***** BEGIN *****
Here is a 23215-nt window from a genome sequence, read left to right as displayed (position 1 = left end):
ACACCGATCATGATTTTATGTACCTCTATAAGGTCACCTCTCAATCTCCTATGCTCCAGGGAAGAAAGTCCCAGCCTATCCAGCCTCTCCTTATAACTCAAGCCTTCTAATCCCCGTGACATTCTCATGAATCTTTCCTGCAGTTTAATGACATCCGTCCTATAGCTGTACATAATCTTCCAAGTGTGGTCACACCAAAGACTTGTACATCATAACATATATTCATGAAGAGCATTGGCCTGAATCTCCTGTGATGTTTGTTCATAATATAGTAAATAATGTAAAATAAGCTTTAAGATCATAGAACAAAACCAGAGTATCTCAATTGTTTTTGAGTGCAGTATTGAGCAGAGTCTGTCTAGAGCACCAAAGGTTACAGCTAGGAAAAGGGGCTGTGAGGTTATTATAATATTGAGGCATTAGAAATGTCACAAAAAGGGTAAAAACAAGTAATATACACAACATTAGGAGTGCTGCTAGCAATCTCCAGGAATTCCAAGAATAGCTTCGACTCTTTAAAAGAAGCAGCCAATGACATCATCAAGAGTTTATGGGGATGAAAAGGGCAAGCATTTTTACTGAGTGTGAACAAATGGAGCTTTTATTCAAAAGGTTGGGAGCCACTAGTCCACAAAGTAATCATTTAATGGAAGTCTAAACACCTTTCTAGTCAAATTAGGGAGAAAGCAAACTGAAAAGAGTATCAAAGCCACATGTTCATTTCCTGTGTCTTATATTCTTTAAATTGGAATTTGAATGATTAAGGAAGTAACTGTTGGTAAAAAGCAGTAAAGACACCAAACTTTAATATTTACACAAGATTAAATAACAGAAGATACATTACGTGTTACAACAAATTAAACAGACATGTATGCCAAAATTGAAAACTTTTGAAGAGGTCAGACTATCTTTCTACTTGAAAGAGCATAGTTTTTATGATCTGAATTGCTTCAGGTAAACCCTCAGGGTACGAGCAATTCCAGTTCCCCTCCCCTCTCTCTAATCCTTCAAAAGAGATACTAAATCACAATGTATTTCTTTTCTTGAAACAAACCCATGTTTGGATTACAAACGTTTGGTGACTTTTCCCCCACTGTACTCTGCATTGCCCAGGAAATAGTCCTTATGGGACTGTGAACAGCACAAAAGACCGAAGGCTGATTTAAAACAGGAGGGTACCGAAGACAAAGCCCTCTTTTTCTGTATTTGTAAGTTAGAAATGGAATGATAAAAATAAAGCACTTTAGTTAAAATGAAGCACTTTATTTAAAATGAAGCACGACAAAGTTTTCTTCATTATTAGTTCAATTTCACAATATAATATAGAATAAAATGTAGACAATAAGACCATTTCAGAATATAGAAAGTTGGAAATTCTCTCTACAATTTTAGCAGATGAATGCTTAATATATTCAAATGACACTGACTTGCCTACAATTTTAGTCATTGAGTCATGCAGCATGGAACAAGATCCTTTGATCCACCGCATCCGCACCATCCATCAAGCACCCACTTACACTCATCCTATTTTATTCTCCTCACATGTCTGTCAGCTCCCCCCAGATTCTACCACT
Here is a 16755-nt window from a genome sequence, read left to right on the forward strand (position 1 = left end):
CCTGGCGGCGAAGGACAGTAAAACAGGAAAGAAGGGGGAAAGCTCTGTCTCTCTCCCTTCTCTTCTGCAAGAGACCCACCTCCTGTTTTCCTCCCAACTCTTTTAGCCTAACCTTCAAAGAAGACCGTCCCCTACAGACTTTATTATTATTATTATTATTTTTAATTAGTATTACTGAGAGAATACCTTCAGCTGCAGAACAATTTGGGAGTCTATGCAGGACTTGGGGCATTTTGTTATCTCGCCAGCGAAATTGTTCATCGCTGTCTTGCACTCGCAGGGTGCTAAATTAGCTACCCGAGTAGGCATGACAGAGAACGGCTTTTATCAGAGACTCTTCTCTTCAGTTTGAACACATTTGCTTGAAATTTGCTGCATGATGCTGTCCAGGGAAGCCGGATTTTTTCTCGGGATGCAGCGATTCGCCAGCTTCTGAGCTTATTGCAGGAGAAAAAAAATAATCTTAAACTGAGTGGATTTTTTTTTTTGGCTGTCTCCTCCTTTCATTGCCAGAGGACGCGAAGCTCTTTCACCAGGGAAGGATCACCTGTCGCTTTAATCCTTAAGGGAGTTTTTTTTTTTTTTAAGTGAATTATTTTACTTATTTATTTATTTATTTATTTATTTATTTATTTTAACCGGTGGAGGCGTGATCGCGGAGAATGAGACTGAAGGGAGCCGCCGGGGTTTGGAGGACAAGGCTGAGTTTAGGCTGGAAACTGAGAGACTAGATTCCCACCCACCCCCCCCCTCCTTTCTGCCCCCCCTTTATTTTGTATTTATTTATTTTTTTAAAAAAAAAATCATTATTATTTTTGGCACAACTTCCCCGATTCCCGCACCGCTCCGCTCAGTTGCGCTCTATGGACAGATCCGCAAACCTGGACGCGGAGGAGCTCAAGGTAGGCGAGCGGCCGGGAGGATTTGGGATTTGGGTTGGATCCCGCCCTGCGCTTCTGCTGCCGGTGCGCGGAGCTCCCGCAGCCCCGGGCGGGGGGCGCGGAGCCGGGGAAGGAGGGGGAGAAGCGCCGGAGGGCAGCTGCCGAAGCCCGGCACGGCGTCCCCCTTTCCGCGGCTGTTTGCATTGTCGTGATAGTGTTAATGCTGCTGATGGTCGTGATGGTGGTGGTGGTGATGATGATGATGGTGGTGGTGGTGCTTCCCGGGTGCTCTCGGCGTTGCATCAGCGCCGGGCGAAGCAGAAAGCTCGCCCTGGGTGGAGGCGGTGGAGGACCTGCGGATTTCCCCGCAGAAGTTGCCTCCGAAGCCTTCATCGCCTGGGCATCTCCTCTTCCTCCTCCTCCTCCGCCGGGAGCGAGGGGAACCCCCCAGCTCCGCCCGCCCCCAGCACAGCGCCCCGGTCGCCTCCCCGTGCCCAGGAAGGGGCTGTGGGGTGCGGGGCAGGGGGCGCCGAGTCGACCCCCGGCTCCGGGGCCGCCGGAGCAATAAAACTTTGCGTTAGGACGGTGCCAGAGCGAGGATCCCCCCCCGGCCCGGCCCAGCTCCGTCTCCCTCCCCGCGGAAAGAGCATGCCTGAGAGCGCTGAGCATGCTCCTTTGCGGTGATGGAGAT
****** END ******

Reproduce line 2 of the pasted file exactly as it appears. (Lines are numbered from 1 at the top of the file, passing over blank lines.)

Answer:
ACACCGATCATGATTTTATGTACCTCTATAAGGTCACCTCTCAATCTCCTATGCTCCAGGGAAGAAAGTCCCAGCCTATCCAGCCTCTCCTTATAACTCAAGCCTTCTAATCCCCGTGACATTCTCATGAATCTTTCCTGCAGTTTAATGACATCCGTCCTATAGCTGTACATAATCTTCCAAGTGTGGTCACACCAAAGACTTGTACATCATAACATATATTCATGAAGAGCATTGGCCTGAATCTCCTGTGATGTTTGTTCATAATATAGTAAATAATGTAAAATAAGCTTTAAGATCATAGAACAAAACCAGAGTATCTCAATTGTTTTTGAGTGCAGTATTGAGCAGAGTCTGTCTAGAGCACCAAAGGTTACAGCTAGGAAAAGGGGCTGTGAGGTTATTATAATATTGAGGCATTAGAAATGTCACAAAAAGGGTAAAAACAAGTAATATACACAACATTAGGAGTGCTGCTAGCAATCTCCAGGAATTCCAAGAATAGCTTCGACTCTTTAAAAGAAGCAGCCAATGACATCATCAAGAGTTTATGGGGATGAAAAGGGCAAGCATTTTTACTGAGTGTGAACAAATGGAGCTTTTATTCAAAAGGTTGGGAGCCACTAGTCCACAAAGTAATCATTTAATGGAAGTCTAAACACCTTTCTAGTCAAATTAGGGAGAAAGCAAACTGAAAAGAGTATCAAAGCCACATGTTCATTTCCTGTGTCTTATATTCTTTAAATTGGAATTTGAATGATTAAGGAAGTAACTGTTGGTAAAAAGCAGTAAAGACACCAAACTTTAATATTTACACAAGATTAAATAACAGAAGATACATTACGTGTTACAACAAATTAAACAGACATGTATGCCAAAATTGAAAACTTTTGAAGAGGTCAGACTATCTTTCTACTTGAAAGAGCATAGTTTTTATGATCTGAATTGCTTCAGGTAAACCCTCAGGGTACGAGCAATTCCAGTTCCCCTCCCCTCTCTCTAATCCTTCAAAAGAGATACTAAATCACAATGTATTTCTTTTCTTGAAACAAACCCATGTTTGGATTACAAACGTTTGGTGACTTTTCCCCCACTGTACTCTGCATTGCCCAGGAAATAGTCCTTATGGGACTGTGAACAGCACAAAAGACCGAAGGCTGATTTAAAACAGGAGGGTACCGAAGACAAAGCCCTCTTTTTCTGTATTTGTAAGTTAGAAATGGAATGATAAAAATAAAGCACTTTAGTTAAAATGAAGCACTTTATTTAAAATGAAGCACGACAAAGTTTTCTTCATTATTAGTTCAATTTCACAATATAATATAGAATAAAATGTAGACAATAAGACCATTTCAGAATATAGAAAGTTGGAAATTCTCTCTACAATTTTAGCAGATGAATGCTTAATATATTCAAATGACACTGACTTGCCTACAATTTTAGTCATTGAGTCATGCAGCATGGAACAAGATCCTTTGATCCACCGCATCCGCACCATCCATCAAGCACCCACTTACACTCATCCTATTTTATTCTCCTCACATGTCTGTCAGCTCCCCCCAGATTCTACCACT